Almost 110,000 abortions were carried out on residents of England and Wales between January and June this year, the Government has revealed.
Figures released by the Department for Health and Social Care indicated there had been an increase of more than 4,000 on the same period last year.
In the whole of last year, 207,384 abortions were carried out on residents, but pro-life campaigners say 2020 looks “set to eclipse 2019’s total”.
The number of abortions rose sharply in April, 4,500 more than the previous year, after the Government introduced ‘DIY’ home abortions at the end of March.
Under the rules, women can take both pills required for an abortion at home up to ten weeks, following a conversation with a doctor.
There has been a subsequent uptake in medical abortions, rising from 72 per cent of all abortions between January and June 2019 to 82 per cent over the same period this year.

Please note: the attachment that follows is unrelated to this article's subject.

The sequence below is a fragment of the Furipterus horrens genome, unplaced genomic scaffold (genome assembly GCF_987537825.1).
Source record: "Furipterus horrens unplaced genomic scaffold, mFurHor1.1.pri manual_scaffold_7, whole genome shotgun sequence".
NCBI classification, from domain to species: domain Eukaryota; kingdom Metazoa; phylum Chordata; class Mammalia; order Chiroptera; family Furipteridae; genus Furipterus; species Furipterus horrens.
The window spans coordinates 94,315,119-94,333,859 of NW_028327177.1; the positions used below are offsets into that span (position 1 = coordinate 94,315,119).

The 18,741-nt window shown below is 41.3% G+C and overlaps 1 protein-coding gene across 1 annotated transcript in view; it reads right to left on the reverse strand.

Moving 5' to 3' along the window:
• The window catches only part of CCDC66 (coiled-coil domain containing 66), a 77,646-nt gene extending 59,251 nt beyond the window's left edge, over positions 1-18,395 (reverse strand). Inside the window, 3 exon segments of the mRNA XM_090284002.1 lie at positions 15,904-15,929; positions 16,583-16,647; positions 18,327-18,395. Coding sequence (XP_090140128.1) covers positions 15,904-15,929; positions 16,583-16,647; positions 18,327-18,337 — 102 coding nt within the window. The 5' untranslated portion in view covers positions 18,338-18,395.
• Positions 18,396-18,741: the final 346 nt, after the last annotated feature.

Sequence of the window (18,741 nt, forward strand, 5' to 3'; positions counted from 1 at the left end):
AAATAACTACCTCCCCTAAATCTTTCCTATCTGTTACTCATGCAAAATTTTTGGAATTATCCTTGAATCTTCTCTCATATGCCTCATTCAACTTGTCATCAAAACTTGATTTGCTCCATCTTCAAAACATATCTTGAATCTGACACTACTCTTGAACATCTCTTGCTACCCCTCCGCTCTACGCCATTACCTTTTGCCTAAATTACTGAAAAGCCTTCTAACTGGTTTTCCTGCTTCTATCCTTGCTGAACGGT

Right to Life UK’s Catherine Robinson called the findings a “national tragedy”.
She said: “Every one of these abortions represents a failure of our society to protect the lives of babies in the womb and a failure to offer full support to women with unplanned pregnancies.
“This year we’ve come together as a nation and made great sacrifices to protect the vulnerable from Covid-19.
“Sadly, at the very same time as protecting one group of vulnerable people, we as society have also ended thousands of young vulnerable lives through abortion.”
Last month, the Government announced it would consult on whether to make the temporary abortion measure permanent.
Since the regulations were introduced, a reported 90,000 women have procured the pills.
In May it was revealed there were at least nine cases of women taking the pills after the ten-week limit. One baby died after its mother took abortion pills while 28 weeks pregnant and two women died after taking the home abortion pill.